It has become our cultural standard to take the notion of “busy” to the next level. For many, 12-hour days are somewhat routine and discussion of vacation carries a twinge of nostalgia. We have responsibilities that, when piled on top of one another, seem insurmountable at times. Many also struggle with private battles of which our colleagues and friends have little idea or understanding. Faced with so much, it’s no wonder that we consistently plead for more time.
Time Management Strategies
Consider though, what if our cries for help could be alleviated with several (rather simple) strategies? What if the answers to many of our time-centric predicaments are already within reach? Rooted in authentic practice and application with multiple individuals and organizations, and the ensuing success they have experienced, I offer the following strategies and ideas as an antidote to the time you swear you don’t have.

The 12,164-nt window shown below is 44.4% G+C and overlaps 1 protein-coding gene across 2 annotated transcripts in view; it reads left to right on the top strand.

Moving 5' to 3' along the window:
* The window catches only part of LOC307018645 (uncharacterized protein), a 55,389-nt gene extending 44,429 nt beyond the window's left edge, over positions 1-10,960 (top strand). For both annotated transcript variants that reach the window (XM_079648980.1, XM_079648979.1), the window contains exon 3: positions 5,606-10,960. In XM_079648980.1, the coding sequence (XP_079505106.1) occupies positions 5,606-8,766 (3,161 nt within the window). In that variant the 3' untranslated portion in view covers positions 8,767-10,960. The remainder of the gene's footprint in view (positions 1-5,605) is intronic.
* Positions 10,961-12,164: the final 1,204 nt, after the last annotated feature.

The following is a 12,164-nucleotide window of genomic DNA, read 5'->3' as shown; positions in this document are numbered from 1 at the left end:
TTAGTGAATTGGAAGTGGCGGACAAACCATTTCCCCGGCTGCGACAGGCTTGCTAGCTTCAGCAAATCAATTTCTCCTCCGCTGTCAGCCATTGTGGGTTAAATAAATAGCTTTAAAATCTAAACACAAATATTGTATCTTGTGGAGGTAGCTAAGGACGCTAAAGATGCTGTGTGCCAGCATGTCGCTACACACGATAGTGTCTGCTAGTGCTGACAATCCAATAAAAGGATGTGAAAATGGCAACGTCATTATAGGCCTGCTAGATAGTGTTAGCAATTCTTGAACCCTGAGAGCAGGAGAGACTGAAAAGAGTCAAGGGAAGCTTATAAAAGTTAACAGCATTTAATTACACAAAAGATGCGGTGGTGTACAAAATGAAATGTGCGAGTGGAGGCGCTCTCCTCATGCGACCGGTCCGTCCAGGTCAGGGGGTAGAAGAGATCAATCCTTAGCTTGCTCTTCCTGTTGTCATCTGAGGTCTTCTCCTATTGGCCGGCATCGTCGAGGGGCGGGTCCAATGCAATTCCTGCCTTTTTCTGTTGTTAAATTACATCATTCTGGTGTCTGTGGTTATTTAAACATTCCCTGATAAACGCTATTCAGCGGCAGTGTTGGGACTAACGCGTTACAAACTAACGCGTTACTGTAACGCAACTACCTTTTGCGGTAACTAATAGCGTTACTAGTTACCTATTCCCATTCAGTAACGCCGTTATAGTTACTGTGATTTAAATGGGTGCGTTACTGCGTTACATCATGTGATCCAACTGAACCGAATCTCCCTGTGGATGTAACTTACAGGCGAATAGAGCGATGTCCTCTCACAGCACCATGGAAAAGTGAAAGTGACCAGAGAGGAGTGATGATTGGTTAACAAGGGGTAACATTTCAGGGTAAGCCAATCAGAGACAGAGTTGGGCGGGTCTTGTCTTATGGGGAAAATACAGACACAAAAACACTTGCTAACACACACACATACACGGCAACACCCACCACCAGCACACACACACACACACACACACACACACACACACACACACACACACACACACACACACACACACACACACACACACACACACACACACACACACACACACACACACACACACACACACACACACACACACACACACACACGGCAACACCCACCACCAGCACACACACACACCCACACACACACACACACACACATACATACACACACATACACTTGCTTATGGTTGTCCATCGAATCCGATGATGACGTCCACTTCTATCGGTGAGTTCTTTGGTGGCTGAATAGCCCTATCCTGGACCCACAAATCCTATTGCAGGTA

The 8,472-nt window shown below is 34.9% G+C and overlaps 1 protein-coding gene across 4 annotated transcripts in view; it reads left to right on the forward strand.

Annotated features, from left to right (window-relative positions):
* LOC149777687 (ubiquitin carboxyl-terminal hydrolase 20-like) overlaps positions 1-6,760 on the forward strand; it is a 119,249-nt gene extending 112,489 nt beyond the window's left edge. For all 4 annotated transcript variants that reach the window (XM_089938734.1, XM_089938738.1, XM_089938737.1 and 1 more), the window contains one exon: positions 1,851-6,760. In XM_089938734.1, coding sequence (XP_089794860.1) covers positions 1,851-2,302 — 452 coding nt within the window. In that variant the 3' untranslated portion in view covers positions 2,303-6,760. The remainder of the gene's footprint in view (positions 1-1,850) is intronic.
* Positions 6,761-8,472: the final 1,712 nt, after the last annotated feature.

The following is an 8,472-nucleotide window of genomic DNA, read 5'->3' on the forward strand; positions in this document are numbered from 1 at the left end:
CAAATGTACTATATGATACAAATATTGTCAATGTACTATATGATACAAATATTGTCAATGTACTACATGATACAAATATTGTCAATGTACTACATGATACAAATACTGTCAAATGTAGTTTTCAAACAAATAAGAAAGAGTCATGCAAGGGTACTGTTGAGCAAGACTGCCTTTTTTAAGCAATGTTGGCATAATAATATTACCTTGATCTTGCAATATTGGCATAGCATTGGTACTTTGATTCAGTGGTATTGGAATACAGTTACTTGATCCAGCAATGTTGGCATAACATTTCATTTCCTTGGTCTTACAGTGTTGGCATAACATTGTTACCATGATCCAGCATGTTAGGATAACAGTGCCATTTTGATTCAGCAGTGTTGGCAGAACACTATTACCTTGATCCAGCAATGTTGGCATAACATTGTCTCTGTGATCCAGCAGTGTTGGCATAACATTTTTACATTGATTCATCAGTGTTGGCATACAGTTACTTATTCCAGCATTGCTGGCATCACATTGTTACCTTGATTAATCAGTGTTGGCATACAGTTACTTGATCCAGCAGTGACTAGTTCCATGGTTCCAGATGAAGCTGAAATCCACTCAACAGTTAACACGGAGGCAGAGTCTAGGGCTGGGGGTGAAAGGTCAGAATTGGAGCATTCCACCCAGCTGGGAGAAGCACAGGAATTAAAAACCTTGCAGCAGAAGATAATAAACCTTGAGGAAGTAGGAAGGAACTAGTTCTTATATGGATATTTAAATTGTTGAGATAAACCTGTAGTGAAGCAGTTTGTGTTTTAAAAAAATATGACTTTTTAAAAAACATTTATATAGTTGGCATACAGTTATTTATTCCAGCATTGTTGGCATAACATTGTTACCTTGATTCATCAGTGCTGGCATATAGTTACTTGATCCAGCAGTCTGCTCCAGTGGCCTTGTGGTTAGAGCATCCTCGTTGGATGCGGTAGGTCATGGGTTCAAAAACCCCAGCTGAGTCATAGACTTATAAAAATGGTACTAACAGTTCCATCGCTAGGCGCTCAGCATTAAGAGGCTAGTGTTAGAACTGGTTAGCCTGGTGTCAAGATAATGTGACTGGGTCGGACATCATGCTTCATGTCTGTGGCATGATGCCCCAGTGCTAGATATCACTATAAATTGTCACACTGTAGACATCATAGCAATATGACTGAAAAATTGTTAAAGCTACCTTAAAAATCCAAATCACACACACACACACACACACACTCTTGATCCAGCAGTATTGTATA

Wake up early. Yeah, I get it – easier said than done. I understand and agree that it would be trite and irresponsible to recommend something so basic without providing several pieces of important context. Stay with me here. The recommendation of waking up early works as a simple math equation – wake up 90 minutes earlier each day and have 90 additional minutes to get things done. Problem solved, right? Not so fast. The issue here is that you have failed to provide an appropriate motivator for what is perceived as a major sacrifice. Give up sleep to further engage in work? For someone else’s benefit? Most will say no thanks.